Who is education actually for?

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After a CPD session focused on 'stakeholder management', our NQT diarist reflects on who our education is really designed for and whether it has pupils' best interests at its heart.

According to Mick Lyons, newly appointed president of the NASUWT union, we NQTs are entering a profession that is being “attacked by interests who do not recognise the intrinsic value of education, who want to control the curriculum and dictate the work of teachers, and who are determined to strip us of our professionalism”.

Perhaps it is the ever-lasting winter we’ve been enduring, but these words sent a chill through me; are we teachers given so little recognition for our skills, viewed as so untrustworthy, so incapable of developing and nurturing the best ways to educate our own pupils?

Such concerns were drifting about my head as I sat, locked away from the first glimpses of spring sunshine, in the Teach First offices for a session of early Saturday morning CPD.

This session in “stakeholder management” endeavoured to answer such life-affirming questions as “who are our stakeholders?” and “where would we place our stakeholders on a map of importance versus influence?”. Apologies for my cynicism, but it all seems a little bit like wishy-washy nonsense.

Through the blurry haze of my third coffee, I overheard one teacher lamenting that pupils at her school were given very little power; decisions were simply thrust upon them. 

Wouldn’t it be nice, she mused, if pupils were actively involved in defining the school’s goals and making decisions? This, to me, is a very interesting issue.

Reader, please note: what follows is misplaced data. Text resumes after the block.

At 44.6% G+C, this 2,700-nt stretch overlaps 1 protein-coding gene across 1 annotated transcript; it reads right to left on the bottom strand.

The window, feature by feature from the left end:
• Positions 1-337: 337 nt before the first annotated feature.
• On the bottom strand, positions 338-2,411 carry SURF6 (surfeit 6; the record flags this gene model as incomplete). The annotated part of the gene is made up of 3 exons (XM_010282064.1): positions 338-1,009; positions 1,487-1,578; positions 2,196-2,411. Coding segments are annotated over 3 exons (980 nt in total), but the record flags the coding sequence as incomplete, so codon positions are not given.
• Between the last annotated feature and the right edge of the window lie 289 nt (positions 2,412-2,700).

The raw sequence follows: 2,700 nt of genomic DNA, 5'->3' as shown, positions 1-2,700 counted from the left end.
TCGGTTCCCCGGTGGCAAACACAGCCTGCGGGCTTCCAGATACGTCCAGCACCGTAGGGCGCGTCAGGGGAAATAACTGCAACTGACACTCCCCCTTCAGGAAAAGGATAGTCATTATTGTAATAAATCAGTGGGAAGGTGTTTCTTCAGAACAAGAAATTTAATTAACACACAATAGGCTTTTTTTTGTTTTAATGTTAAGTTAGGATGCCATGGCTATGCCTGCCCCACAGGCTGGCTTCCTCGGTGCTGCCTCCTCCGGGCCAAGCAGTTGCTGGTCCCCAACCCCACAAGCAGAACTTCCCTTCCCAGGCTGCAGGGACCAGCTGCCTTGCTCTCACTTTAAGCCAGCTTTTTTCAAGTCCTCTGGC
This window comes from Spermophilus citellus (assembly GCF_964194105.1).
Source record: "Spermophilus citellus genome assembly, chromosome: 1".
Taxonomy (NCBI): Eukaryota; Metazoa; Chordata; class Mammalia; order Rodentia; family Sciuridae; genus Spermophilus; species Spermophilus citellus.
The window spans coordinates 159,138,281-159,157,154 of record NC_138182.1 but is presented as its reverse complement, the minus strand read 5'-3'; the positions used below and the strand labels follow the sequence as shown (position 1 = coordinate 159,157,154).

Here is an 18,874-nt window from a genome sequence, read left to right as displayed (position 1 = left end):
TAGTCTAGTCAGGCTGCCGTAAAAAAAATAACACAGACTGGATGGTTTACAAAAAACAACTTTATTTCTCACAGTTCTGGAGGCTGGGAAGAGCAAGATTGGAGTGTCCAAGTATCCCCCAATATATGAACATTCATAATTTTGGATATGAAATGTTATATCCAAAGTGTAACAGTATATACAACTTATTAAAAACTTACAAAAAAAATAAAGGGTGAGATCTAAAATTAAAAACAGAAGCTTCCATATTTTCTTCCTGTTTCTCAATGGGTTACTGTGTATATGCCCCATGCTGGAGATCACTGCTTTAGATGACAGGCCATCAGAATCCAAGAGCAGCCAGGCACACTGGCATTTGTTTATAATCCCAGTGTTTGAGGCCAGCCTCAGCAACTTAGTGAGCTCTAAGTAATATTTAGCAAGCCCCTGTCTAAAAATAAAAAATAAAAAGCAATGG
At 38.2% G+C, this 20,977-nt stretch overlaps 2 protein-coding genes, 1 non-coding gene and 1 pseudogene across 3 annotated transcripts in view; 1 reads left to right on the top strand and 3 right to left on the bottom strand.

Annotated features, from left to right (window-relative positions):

Encouraging pupils to be active members of their school communities promotes feelings of self-efficacy, ownership of their education, and above all, provides a model for how young people can become involved in making positive changes in their own communities outside of school. 

The general consensus at my training session seemed to be that pupils are our single most important stakeholder (followed by parents). But are we kidding ourselves to believe that there is not a subtle, more powerful beneficiary looming in the shadows? 

As an NQT, I have trawled literature on how to teach “outstanding” lessons, and the new government rhetoric, on the surface, seems to be on-board with the concept of engaging pupils as active navigators of their own learning. However, when considering how to implement this in practice, one feels painfully constrained by the framework in which we are expected to operate.

So dependent are our pupils on how well we have equipped them to answer a set of bland and alien questions, deviation within classrooms from the tightly bound curriculum is trampled by the fear that allowances for such creativity and exploration into off-topic concepts is going to be detrimental to pupils’ futures.

You would be forgiven for feeling that our role as teachers is merely to be manufacturers of perfectly honed robots produced solely for assimilation into a system designed to keep the status quo.

My point is that I am beginning to question what exactly our role as educators is, how closely aligned it is with my ideal of what it should be, and whether we, as trained practitioners, even have the power do anything about it.

  • Our NQT diarist this year writes anonymously and is a teacher of maths from a south London secondary school.


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